St. Arnold’s produced over 23,000 barrels from January to June of 2012, representing 37% growth over that same period in 2011.  In fact, “the first six months of 2012 exceeded the amount Saint Arnold produced in all of 2008.”  Compared to Buffalo Bayou Brewing Company, St. Arnold’s is a monster. But compared to the Golaiths of AB/Inbev or MillerCoors, even St. Arnold’s is a David. The craft breweries know their they need to work together to peel away business from big beer rather than compete with one another.

“As a craft brewery, it’s our job to connect with people and give them what they want,” Wagner said.  “Then they go ask for craft beer at the bar, and we all benefit.”

Big beer sees this trend, and they are trying to raise the stakes. Many craft breweries produce beer that is named after something local — a landmark, a historical figure, or even just an area code.  Last year, AB/Inbev quietly filed provisional trademarks for area codes, and this year they’re trying for airport codes, too.  Big beer companies have purchased successful breweries in big cities like Goose Island in Chicago, or set up craft beer divisions like MillerCoors did with Tenth and Blake Beer Co. These are industry consolidation moves disguised by marketing.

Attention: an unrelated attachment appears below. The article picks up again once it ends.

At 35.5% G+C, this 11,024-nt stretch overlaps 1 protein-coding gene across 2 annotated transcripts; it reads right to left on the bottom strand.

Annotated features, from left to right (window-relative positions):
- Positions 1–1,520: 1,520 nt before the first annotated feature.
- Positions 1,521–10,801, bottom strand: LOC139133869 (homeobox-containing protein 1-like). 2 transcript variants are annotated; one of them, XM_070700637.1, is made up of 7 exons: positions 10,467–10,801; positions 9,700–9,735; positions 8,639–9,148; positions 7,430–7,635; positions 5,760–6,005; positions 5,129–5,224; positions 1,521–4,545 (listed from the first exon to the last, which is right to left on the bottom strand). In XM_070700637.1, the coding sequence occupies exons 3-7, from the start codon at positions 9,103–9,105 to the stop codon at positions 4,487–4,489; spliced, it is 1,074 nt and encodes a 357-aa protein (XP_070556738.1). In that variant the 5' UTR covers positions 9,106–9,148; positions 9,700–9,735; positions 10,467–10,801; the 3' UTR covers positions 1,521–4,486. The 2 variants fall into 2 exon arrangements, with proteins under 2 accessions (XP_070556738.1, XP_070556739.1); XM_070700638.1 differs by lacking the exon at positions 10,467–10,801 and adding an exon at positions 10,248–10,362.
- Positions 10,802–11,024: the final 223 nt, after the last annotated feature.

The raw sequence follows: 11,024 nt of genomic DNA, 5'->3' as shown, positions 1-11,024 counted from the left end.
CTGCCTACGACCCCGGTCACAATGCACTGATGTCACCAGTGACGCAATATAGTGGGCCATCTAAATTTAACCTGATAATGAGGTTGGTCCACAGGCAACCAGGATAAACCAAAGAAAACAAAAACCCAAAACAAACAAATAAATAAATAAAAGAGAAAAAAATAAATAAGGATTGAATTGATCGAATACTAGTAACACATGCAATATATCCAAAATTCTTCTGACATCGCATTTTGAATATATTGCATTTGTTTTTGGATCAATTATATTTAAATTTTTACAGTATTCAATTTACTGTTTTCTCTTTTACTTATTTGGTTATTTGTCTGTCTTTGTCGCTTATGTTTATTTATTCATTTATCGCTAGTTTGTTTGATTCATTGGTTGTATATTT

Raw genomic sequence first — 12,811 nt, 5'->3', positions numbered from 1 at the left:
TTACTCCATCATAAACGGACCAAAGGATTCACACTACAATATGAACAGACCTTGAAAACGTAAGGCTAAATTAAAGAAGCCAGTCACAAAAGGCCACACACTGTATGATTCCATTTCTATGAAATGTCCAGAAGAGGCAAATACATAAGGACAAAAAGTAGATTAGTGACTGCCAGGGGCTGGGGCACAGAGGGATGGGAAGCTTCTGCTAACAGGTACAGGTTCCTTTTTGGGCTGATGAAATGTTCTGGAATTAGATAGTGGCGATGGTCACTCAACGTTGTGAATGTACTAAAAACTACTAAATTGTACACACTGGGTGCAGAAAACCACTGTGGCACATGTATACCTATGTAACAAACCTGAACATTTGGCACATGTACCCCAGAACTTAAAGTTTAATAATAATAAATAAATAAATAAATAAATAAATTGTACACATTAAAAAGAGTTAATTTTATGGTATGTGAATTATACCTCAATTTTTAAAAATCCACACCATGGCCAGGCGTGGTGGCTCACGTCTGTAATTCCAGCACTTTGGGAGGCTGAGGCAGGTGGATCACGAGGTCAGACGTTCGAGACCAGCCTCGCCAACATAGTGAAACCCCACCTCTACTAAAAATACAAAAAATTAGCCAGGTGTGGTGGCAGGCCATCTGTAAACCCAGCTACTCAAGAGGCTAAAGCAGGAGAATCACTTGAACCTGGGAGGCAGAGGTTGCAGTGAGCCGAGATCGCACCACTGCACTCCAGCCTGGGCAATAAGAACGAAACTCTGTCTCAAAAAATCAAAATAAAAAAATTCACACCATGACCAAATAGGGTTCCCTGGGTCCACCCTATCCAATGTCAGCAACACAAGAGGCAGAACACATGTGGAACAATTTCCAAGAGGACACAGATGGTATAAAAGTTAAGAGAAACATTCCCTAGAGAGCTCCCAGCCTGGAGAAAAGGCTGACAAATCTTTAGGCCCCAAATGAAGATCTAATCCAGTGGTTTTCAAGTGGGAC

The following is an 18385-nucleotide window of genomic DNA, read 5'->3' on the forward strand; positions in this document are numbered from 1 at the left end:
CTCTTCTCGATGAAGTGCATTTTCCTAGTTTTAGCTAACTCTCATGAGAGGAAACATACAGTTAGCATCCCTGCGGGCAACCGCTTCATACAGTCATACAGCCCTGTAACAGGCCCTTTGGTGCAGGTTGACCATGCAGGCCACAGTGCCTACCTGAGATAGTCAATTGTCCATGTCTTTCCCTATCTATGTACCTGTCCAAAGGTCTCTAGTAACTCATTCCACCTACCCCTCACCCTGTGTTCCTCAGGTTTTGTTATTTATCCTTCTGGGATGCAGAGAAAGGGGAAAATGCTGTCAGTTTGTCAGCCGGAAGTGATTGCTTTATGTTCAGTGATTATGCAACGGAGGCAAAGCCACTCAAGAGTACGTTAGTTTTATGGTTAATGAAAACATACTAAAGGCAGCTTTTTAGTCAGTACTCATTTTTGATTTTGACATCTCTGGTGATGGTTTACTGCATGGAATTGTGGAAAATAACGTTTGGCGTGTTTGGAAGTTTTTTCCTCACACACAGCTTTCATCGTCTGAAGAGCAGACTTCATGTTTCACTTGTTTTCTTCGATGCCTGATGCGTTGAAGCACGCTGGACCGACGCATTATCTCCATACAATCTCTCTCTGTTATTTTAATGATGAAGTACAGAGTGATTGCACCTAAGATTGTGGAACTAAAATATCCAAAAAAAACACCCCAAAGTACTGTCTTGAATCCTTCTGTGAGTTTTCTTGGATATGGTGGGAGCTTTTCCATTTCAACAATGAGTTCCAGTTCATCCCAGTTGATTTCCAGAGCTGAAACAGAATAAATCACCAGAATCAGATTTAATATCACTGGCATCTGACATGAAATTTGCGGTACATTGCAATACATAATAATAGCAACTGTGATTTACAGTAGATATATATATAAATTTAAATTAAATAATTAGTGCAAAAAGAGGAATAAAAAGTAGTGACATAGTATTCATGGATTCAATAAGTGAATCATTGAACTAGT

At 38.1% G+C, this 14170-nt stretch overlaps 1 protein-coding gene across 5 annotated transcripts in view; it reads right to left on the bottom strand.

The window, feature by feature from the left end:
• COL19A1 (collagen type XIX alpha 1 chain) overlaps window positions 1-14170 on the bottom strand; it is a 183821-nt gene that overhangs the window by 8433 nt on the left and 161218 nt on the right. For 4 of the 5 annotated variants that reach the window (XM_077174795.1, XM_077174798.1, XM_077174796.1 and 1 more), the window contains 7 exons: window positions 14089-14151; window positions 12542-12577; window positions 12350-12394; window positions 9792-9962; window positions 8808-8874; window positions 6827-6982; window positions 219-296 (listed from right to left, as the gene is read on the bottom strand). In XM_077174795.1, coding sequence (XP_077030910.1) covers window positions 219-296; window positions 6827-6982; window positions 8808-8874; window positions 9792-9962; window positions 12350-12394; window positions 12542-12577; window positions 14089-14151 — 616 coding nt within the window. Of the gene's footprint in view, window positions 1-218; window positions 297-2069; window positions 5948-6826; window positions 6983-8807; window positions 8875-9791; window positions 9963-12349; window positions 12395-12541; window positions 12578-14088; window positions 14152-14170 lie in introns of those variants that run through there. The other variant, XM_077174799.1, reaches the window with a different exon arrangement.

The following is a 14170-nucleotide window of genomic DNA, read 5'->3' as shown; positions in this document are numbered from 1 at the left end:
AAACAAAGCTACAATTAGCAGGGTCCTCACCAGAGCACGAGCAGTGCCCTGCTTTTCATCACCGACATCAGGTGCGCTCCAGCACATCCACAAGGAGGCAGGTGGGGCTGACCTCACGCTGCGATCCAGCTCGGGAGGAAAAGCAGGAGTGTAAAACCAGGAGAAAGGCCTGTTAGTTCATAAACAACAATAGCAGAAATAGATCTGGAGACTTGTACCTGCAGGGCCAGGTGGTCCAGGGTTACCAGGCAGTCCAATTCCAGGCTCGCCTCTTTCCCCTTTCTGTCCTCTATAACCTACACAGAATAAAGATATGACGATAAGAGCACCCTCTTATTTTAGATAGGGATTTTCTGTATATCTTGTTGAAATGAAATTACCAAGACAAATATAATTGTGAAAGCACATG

But that doesn’t deter craft brewers. There is still room to compete.

“I don’t think craft beer is a trend,” Wagner said. “Because it’s about more than beer. It’s about local breweries connecting with customers, and beer drinkers connecting with each other. It’s about building a community.”


This explosive growth in craft beer is happening in spite of Texas state regulations. Open the Taps, a consumer advocacy group, works at a grassroots level to educate craft beer drinkers about the law, and to put pressure on legislators for change.

“There are two things that the Texas legislature can do to make the industry more entrepreneur friendly,” said Leslie Sprague, PR Director for Open the Taps. “First, they can allow breweries to sell their beer on site. Right now, you buy a ticket for a brewery tour, and you get to try the beer. But you can’t order an individual beer like you could at a bar, or buy a growler to take home. Those are high margin products. Much higher than a ticket for a tour.”